The kind­ness of strangers

Outpouring of sup­port changes lives for two lonely se­niors

Truro Daily News - - MARITIME LIFE - BY SHARON MONT­GOMERY-DUPE

Two lonely Cape Bre­ton se­niors aren’t feel­ing so alone any­more.

Fol­low­ing a re­cent story in the Cape Bre­ton Post where both Clyde Har­vey of North Syd­ney and Judy James of Syd­ney de­scribed how they spend Christ­mas Day alone, the love poured in.

Har­vey, 66, who is orig­i­nally from In­go­nish and is bat­tling lung cancer, said he has spent Christ­mas Day by him­self for at least the last 16 years, lis­ten­ing to the ra­dio and look­ing out the win­dow. That all changed this year.

“I had dif­fer­ent peo­ple drop­ping in Christ­mas Day,” he said.

Har­vey re­ceived more than 60 Christ­mas cards from across Cape Bre­ton and as far away as Al­berta.

“I even got one from Texas.” Har­vey said he told his story in hopes of help­ing other lonely se­niors.

“I wasn’t ex­pect­ing any­thing, I wanted to help other peo­ple,” he said.

“It has made me feel real good and I hope it helped other peo­ple too.”

Har­vey said so many peo­ple were good to him, in­clud­ing Alaina Mackenzie of the North Syd­ney Sal­va­tion Army and a woman named Rose Jes­some.

He said Madi­son’s An­gels founder Re­nee Smith was “amaz­ing.”

When Smith heard about Har­vey from the story in the Post, she wasted no time in not only or­ga­niz­ing a huge pub­lic Christ­mas Eve party for him, but she col­lected do­na­tions and got him a tele­vi­sion, VCR, and tele­phone — none of which he had be­fore this — and paid for ca­ble and his phone for a year.

“Some­one else paid for my phone and ca­ble for an­other year so I have both for two years,” he said. “If some­thing hap­pens now I don’t have to wait for some­one to find me, I can call 911.”

Other Christ­mas gifts in­cluded ev­ery­thing from clothes to gift cards and food items.

Har­vey said there have been too many amaz­ing mo­ments to share, in­clud­ing hav­ing the Me­mo­rial High School bas­ket­ball team and coaches raise funds and not only treat him to a gro­cery shop­ping ex­pe­di­tion but present him with a jersey that is now proudly dis­played in his apart­ment.

“When they have a game, they are go­ing to call me and if I’m not too tired they are go­ing to pick me up and take me to the game and then drive me home.”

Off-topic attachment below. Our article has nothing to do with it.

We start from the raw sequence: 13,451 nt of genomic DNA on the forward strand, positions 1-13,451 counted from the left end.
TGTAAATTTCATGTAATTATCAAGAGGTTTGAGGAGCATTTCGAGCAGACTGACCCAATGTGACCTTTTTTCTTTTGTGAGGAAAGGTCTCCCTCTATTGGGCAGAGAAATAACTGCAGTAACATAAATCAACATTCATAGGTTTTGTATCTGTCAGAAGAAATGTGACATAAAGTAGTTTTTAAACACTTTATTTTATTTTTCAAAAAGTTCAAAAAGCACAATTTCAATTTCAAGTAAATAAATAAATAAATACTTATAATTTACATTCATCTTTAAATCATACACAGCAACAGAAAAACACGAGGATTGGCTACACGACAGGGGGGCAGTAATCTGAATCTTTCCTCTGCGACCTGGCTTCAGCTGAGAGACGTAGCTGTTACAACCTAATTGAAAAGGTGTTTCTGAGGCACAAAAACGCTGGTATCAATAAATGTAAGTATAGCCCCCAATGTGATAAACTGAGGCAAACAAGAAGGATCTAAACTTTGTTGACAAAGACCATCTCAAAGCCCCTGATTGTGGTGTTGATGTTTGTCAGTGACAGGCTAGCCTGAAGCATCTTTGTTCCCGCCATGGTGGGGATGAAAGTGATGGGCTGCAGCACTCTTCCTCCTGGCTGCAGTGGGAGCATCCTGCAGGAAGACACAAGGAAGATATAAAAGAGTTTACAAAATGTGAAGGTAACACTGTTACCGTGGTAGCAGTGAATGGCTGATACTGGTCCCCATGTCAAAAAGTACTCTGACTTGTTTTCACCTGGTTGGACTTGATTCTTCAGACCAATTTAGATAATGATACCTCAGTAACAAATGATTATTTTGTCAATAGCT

As well, Har­vey, who men­tioned how much he loves the late John Al­lan Cameron’s mu­sic, touched the heart of Cameron’s wife Lala, liv­ing in On­tario, who sent him CDS, DVDS and au­to­graphed pho­tos. A group from the Grace Fel­low­ship Church in Syd­ney Mines brought him over for en­ter­tain­ment, so­cial­iz­ing and even gave him a bag of gifts.

As well, Har­vey said, he was ex­tremely touched by the doc­tors and nurses at the Cape Bre­ton Cancer Cen­tre who also sent him a bag of gifts.

“I can’t thank peo­ple enough,” said Har­vey. “I re­ally ap­pre­ci­ate what ev­ery­one did for me.”

Judy James, 72, whose usual com­pany in­cludes home care and Vic­to­rian Or­der of Nurses work­ers, said she has two daugh­ters on the main­land who are good to her but they work and rarely get to Cape Bre­ton.

In an ear­lier Post story, James had said her high­light on Christ­mas Day nor­mally would have been open­ing the stock­ing hung in her liv­ing room for her beloved cat, Jenny.

James said fol­low­ing the story she was sur­prised to re­ceive sev­eral bags of gifts in­clud­ing gift cards, a sweater, sham­poo and body wash, neck­lace sets, candy, and more.

She was shocked to­tal strangers thought of her and sent gifts.

“Some­one sent me a watch,” she said. “It’s like a piece of gold to me. I’ve never got­ten any­thing like this be­fore.”

As well, she opened up a brand­new win­ter coat.

James said she loves it.

“I looked at it and said, “I can’t be­lieve it’s mine.”

The Post could not give out the ad­dress for James, who lives alone, but af­ter re­ceiv­ing many calls from peo­ple want­ing to reach out to her, Ma­jor Corey Vin­cent of the Syd­ney Sal­va­tion Army came on­board to co-or­di­nate a place to re­ceive any gifts or cards for her.

Jenny the cat wasn’t for­got­ten ei­ther. James said peo­ple sent ev­ery­thing from a cat house/play area to a cat mat, food and toys.

She said home­care work­ers dropped in on Christ­mas Day with a beau­ti­ful dish shaped like a fish for her cat be­fore pre­par­ing a nice sup­per for James.

Al­though she was oth­er­wise alone Christ­mas Day, James said she didn’t feel alone, as the love shown up­lifted her spir­its.

“I ap­pre­ci­ate it all very much,” she said.

“All this made me re­al­ize there are peo­ple who care about the se­niors out there.”

SHARON MONT­GOMERY-DUPE/SALTWIRE NET­WORK

Judy James of Syd­ney shows some of the many Christ­mas gifts she re­ceived from strangers. James said the kind­ness of oth­ers changed Christ­mas for her.

SHARON MONT­GOMERY-DUPE/ SALTWIRE NET­WORK

Clyde Har­vey, 66, of North Syd­ney, sits by the tele­vi­sion, VCR and phone he re­ceived for Christ­mas from strangers — items which he never owned prior to the hol­i­day sea­son — while proudly wear­ing a jersey given to him by the Me­mo­rial High School boys var­sity bas­ket­ball team. Har­vey, orig­i­nally of In­go­nish, had spent Christ­mas Day alone for the pre­vi­ous 16 years.

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